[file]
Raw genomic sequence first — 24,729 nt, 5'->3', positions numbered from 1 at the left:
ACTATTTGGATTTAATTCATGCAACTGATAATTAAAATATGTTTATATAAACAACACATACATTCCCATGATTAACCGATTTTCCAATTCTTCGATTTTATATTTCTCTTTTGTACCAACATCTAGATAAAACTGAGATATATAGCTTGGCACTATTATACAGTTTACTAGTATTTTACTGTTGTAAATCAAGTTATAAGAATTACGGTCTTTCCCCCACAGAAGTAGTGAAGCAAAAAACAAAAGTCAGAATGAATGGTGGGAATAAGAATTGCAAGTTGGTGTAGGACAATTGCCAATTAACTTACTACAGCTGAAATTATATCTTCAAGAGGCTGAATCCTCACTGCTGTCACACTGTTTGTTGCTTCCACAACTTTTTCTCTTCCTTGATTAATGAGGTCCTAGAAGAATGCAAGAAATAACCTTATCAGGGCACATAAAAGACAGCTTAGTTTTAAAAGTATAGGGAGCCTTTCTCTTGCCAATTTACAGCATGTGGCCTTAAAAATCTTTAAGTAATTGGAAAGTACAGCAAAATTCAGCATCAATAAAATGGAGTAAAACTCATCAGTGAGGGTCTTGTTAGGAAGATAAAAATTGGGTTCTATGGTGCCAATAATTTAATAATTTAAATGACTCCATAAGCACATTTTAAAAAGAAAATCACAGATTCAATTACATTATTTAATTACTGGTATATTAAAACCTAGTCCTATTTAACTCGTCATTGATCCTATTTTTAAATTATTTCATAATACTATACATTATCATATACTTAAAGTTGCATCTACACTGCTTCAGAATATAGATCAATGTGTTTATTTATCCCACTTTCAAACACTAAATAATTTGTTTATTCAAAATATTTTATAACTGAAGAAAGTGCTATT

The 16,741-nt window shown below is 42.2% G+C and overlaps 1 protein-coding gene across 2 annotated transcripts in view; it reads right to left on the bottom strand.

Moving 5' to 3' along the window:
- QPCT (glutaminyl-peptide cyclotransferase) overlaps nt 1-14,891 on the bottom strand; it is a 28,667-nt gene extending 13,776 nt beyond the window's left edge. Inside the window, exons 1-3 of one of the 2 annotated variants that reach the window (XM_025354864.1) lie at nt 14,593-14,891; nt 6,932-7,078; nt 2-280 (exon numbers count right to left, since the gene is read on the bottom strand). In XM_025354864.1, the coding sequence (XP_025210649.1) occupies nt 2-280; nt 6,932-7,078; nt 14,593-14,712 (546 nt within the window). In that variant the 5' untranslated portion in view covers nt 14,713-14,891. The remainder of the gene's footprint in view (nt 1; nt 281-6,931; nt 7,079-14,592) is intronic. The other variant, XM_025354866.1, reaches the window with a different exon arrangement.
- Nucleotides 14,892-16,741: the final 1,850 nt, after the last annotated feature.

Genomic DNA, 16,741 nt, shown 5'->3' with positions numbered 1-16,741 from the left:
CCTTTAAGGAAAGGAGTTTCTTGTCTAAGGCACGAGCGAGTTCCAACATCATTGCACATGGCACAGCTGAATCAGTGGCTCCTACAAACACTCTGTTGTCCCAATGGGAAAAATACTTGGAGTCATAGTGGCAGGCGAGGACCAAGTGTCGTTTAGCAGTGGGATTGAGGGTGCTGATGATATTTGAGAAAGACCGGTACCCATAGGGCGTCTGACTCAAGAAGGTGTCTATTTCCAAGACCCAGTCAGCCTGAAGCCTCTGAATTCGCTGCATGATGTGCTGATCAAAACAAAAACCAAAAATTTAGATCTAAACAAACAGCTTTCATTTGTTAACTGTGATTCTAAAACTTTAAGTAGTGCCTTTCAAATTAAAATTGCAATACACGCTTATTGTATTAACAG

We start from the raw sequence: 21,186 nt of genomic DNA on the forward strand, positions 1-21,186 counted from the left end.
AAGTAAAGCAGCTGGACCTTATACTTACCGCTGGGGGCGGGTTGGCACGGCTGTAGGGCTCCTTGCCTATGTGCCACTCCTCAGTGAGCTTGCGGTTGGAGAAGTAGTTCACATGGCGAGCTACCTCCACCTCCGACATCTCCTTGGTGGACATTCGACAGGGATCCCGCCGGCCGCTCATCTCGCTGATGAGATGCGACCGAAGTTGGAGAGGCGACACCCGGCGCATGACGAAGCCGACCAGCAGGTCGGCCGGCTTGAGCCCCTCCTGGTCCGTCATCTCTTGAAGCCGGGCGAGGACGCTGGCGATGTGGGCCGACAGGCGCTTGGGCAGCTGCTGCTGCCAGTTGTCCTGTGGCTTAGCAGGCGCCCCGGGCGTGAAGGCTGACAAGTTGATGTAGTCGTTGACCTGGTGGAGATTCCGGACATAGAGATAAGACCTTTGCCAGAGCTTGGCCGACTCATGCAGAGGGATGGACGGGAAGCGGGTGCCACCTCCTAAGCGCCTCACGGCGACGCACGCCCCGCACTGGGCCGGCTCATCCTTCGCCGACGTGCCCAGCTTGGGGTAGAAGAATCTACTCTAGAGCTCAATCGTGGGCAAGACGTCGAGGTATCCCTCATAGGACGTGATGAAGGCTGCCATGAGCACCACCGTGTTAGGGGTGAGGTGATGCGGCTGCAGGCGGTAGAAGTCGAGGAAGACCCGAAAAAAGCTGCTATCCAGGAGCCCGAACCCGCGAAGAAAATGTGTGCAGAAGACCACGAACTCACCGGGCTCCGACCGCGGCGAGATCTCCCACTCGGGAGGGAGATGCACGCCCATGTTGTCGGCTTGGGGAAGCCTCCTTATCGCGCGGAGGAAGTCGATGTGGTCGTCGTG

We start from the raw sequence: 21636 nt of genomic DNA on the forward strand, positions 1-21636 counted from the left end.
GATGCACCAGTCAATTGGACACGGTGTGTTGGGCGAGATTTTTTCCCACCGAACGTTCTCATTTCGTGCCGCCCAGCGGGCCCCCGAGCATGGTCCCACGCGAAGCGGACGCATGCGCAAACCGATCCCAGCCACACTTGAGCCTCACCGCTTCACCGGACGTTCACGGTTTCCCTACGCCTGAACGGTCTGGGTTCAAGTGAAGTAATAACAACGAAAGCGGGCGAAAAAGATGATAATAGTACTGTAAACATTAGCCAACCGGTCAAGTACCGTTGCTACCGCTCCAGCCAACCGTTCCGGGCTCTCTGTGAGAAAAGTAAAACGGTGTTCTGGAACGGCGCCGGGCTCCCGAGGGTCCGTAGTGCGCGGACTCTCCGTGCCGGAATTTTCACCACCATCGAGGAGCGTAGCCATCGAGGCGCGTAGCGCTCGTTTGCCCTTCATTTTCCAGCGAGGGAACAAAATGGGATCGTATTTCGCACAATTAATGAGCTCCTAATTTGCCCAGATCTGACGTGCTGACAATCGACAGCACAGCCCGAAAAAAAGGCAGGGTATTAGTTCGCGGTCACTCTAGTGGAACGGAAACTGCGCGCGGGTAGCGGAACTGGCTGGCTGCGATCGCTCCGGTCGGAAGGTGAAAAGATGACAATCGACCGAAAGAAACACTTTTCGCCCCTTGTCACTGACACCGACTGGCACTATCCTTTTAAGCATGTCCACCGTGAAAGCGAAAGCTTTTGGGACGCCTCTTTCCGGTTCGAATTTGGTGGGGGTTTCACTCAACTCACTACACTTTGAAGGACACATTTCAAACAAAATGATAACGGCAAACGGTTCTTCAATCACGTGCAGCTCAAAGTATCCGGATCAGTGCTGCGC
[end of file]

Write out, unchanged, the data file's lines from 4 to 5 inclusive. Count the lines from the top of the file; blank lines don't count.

Moving 5' to 3' along the window:
- QPCT (glutaminyl-peptide cyclotransferase) overlaps nt 1-14,891 on the bottom strand; it is a 28,667-nt gene extending 13,776 nt beyond the window's left edge. Inside the window, exons 1-3 of one of the 2 annotated variants that reach the window (XM_025354864.1) lie at nt 14,593-14,891; nt 6,932-7,078; nt 2-280 (exon numbers count right to left, since the gene is read on the bottom strand). In XM_025354864.1, the coding sequence (XP_025210649.1) occupies nt 2-280; nt 6,932-7,078; nt 14,593-14,712 (546 nt within the window). In that variant the 5' untranslated portion in view covers nt 14,713-14,891. The remainder of the gene's footprint in view (nt 1; nt 281-6,931; nt 7,079-14,592) is intronic. The other variant, XM_025354866.1, reaches the window with a different exon arrangement.